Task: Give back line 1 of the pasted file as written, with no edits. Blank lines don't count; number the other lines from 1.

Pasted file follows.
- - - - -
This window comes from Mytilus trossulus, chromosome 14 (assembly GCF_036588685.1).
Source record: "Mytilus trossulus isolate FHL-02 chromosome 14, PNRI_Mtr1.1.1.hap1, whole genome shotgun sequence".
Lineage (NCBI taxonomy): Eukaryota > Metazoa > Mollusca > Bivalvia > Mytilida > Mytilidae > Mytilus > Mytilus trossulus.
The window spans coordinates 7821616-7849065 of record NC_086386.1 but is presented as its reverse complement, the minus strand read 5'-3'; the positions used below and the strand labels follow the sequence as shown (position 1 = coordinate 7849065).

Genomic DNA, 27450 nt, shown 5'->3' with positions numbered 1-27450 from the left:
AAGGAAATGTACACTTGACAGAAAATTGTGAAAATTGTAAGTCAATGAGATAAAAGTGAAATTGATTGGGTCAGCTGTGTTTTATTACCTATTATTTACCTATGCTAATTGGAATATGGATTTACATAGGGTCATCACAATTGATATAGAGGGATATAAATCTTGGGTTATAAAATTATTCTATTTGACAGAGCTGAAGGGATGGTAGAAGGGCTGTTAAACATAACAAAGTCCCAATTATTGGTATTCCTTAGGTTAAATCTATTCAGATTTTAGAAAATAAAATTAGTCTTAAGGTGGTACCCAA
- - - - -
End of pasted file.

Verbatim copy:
This window comes from Mytilus trossulus, chromosome 14 (assembly GCF_036588685.1).